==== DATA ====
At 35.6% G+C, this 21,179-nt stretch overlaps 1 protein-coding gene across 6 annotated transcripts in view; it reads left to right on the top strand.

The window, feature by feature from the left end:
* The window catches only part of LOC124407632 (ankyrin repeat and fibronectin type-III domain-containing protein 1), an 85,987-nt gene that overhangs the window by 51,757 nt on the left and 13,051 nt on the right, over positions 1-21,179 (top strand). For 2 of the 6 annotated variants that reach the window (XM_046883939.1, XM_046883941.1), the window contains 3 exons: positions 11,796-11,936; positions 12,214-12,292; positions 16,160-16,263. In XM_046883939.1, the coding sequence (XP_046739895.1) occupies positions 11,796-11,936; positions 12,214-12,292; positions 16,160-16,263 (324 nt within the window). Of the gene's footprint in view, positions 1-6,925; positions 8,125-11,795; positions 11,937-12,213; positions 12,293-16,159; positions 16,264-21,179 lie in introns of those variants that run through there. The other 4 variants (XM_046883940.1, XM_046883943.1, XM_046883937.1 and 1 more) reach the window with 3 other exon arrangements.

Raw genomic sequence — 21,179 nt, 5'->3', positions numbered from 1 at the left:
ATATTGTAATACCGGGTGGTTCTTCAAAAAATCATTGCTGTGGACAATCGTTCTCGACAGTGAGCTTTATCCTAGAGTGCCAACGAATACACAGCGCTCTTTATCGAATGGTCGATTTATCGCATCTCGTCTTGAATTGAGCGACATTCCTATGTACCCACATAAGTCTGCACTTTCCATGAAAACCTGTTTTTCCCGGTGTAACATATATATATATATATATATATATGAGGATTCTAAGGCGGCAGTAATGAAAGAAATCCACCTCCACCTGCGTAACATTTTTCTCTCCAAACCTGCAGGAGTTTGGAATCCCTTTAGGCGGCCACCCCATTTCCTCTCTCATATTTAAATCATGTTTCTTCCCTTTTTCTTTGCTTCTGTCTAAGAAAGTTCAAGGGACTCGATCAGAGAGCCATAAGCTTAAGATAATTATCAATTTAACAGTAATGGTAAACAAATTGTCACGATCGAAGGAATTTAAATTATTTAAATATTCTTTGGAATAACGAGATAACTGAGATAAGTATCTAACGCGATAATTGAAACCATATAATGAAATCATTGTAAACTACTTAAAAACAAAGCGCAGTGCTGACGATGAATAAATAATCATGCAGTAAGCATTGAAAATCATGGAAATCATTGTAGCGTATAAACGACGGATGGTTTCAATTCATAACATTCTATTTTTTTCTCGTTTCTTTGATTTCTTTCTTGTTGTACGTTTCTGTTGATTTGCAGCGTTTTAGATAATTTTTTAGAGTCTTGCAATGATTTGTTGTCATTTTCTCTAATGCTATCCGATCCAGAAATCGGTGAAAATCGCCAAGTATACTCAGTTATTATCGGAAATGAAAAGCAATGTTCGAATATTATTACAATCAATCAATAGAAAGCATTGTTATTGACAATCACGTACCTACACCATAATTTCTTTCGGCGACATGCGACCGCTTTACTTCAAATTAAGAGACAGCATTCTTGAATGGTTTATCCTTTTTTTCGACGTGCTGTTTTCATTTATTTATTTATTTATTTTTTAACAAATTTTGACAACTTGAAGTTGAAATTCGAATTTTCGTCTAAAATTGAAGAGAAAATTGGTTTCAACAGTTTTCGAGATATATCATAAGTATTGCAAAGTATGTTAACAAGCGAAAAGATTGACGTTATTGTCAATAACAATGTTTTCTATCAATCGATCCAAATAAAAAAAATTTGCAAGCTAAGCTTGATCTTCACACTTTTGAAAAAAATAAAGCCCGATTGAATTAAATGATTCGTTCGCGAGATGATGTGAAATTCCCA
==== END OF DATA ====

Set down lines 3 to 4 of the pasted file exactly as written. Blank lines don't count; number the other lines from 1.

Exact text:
* The window catches only part of LOC124407632 (ankyrin repeat and fibronectin type-III domain-containing protein 1), an 85,987-nt gene that overhangs the window by 51,757 nt on the left and 13,051 nt on the right, over positions 1-21,179 (top strand). For 2 of the 6 annotated variants that reach the window (XM_046883939.1, XM_046883941.1), the window contains 3 exons: positions 11,796-11,936; positions 12,214-12,292; positions 16,160-16,263. In XM_046883939.1, the coding sequence (XP_046739895.1) occupies positions 11,796-11,936; positions 12,214-12,292; positions 16,160-16,263 (324 nt within the window). Of the gene's footprint in view, positions 1-6,925; positions 8,125-11,795; positions 11,937-12,213; positions 12,293-16,159; positions 16,264-21,179 lie in introns of those variants that run through there. The other 4 variants (XM_046883940.1, XM_046883943.1, XM_046883937.1 and 1 more) reach the window with 3 other exon arrangements.

Raw genomic sequence — 21,179 nt, 5'->3', positions numbered from 1 at the left: